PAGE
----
But facial recognition at the local medicinal dispensary brings up uncomfortable feelings. It’s the creep of Big Brother into medicinal cannabis space — a space many patients want to protect from government eyes and Big Pharma meddling.

Another concern is the horrific past of the “war on drugs”. Legislators have a long history of discriminating against minorities when it comes to cannabis consumption. The numbers are clear. African Americans are still 3.73 times more likely to be arrested for possession than Caucasians. This is despite the fact that everyone uses about the same amount of the plant. Even in Canada, cannabis remains a very white industry. Sadly, the government is still targeting vulnerable groups for their plant medicine.

These detailed databases on customer information, including purchase history and now facial recognition files, are nerve-wracking. Could this information be used against the most vulnerable populations? Companies are trying to keep their businesses safe, but customers can only see the slow creep of Big Brother.

big brother cannabis

Is Big Brother’s Entry into the Cannabis Space Ethical? Legal?

The black market offered its customers discretion. A deal done out of a car in a mall parking lot didn’t require personal identification or facial scans. In those days, customers didn’t know anything about the dealer, and the dealer knew even less about the customer.

As the legal industry continues to grow, it’s evolving into an industry with layer upon layer of regulation and control. From seed to sale, the track and trace chain of paperwork is designed to keep us safe. These layers mean that you’ll know who grew the plant, who processed it, and have a sheet of third party test results to confirm its contents. 

Yet, if you flip the track and trace mandate, what does the industry know about you?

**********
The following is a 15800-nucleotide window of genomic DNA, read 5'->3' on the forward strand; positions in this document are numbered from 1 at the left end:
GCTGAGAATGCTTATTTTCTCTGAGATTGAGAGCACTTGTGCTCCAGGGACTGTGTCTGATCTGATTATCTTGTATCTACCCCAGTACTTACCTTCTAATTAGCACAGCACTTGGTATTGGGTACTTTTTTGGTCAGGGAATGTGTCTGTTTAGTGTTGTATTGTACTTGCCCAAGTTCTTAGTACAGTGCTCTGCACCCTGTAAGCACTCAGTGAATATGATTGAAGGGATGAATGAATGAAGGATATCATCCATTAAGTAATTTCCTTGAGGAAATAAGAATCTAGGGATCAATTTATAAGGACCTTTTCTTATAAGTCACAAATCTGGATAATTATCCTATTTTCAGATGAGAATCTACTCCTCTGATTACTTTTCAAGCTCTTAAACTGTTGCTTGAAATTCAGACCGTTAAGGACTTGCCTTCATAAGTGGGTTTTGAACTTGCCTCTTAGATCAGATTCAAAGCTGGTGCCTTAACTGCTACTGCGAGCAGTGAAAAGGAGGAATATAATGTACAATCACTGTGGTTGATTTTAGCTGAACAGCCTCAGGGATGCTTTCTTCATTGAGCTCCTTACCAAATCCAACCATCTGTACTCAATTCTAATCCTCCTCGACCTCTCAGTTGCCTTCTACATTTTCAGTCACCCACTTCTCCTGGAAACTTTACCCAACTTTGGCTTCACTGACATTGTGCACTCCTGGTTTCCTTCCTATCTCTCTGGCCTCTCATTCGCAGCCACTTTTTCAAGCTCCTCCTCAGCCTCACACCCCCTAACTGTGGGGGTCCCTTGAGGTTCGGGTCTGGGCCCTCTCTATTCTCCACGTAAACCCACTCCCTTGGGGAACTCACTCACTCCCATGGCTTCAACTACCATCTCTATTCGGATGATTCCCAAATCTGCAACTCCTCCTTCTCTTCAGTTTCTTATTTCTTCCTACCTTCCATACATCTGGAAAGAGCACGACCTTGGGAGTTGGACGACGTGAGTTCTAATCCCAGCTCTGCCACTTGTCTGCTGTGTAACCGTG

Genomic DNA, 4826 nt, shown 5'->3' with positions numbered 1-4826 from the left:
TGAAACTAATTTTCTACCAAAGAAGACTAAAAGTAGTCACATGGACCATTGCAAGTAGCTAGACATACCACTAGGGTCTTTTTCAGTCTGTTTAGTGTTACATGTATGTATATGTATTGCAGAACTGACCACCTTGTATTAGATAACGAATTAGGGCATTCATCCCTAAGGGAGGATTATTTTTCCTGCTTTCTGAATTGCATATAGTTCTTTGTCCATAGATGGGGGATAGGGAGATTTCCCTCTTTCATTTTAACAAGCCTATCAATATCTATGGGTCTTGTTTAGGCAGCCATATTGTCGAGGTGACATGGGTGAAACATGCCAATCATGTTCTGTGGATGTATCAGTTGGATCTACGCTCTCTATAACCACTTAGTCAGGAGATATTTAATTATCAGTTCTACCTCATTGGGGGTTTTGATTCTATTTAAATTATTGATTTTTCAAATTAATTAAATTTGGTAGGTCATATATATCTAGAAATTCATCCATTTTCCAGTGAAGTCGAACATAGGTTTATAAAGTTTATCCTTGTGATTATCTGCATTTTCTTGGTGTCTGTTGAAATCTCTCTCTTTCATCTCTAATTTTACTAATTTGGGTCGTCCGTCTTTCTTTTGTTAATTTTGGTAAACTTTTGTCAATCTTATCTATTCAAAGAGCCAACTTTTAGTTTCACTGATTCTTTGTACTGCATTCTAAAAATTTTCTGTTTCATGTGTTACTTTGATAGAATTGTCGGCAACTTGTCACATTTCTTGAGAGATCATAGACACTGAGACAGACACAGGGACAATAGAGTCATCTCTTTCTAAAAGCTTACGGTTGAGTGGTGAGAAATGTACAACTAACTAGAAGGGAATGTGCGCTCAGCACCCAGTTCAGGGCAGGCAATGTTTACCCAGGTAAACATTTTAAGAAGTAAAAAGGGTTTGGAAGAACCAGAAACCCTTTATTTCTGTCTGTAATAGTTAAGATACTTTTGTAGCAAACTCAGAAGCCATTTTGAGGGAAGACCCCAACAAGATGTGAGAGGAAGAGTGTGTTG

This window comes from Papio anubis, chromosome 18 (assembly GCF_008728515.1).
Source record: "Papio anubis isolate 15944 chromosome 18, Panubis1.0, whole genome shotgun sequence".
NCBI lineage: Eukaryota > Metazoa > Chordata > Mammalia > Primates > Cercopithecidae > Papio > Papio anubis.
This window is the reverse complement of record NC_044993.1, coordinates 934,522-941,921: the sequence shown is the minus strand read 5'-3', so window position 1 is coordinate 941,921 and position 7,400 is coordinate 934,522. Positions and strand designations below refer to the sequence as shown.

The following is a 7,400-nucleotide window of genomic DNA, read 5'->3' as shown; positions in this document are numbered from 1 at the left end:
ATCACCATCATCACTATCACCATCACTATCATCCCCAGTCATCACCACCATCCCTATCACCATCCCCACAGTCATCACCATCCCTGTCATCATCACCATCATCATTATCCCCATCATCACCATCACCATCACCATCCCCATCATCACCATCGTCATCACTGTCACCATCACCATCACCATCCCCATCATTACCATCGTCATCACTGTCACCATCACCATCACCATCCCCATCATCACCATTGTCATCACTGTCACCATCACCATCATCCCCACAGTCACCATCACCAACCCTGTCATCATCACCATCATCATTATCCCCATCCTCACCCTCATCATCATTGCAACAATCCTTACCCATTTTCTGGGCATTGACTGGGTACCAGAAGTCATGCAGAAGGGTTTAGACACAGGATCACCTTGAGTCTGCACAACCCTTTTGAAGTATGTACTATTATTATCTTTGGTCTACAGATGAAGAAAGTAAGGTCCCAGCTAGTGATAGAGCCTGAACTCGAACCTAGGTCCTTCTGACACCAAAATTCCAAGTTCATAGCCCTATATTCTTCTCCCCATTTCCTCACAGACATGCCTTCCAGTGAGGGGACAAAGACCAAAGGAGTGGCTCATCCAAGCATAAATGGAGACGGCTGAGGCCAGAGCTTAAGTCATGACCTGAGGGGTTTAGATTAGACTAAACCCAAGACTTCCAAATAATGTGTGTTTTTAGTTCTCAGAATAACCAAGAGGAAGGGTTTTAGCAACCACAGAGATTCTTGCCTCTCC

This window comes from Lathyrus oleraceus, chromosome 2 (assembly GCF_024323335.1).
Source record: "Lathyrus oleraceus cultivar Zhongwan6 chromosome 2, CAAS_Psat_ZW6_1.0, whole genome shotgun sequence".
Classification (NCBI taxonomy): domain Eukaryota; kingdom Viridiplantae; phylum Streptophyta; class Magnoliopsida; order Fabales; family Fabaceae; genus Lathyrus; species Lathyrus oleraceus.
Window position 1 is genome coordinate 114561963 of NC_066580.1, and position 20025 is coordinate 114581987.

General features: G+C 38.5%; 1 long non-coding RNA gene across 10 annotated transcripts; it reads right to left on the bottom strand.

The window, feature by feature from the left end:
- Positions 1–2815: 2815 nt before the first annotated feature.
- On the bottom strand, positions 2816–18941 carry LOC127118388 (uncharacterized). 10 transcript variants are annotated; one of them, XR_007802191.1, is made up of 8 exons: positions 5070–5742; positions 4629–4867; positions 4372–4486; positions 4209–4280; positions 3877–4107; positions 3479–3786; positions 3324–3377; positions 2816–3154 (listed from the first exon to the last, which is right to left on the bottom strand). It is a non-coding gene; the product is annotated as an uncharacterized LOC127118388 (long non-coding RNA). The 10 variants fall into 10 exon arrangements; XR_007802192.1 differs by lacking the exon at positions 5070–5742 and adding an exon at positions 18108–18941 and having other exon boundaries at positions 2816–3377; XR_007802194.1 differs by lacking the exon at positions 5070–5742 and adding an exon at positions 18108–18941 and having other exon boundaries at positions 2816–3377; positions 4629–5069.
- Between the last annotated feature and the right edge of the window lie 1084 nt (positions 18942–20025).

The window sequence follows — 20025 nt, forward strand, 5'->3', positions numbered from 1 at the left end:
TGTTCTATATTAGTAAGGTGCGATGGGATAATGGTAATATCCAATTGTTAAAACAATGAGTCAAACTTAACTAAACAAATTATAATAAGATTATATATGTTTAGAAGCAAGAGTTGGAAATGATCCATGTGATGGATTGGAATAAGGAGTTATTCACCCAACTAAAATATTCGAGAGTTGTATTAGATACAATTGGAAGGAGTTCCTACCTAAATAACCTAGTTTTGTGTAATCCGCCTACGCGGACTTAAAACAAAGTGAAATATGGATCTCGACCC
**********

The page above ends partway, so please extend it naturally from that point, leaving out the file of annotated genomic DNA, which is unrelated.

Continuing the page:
The one downfall to all this electronic tracking, AI, and growing data collection is the security risks they pose to the individual patient. Especially in the United States, where cannabis is still a federally scheduled substance, a data breach poses a significant danger to the patient.

What is to stop the federal government — should they choose — from accessing these facial recognition files?

The truth is that the industry is evolving rapidly in a very piecemeal manner. But few have considered how all the moving pieces play into each other, or how all those dominos could fall should one security company get hacked. Or, perhaps more severe, if the government chooses to crack down on cannabis medicine. After all, one only has to watch an episode of Black Mirror to know how quickly a benign technology could unravel into something ominous and dangerous.

Jessica McKeil
Jessica McKeil

Jessica McKeil is a freelance writer focused on the medical marijuana industry, from production methods to medicinal applications. She is lucky enough to live in beautiful British Columbia, Canada where the cannabis industry is exploding. When not writing, she spends much of her time exploring in the coastal forests.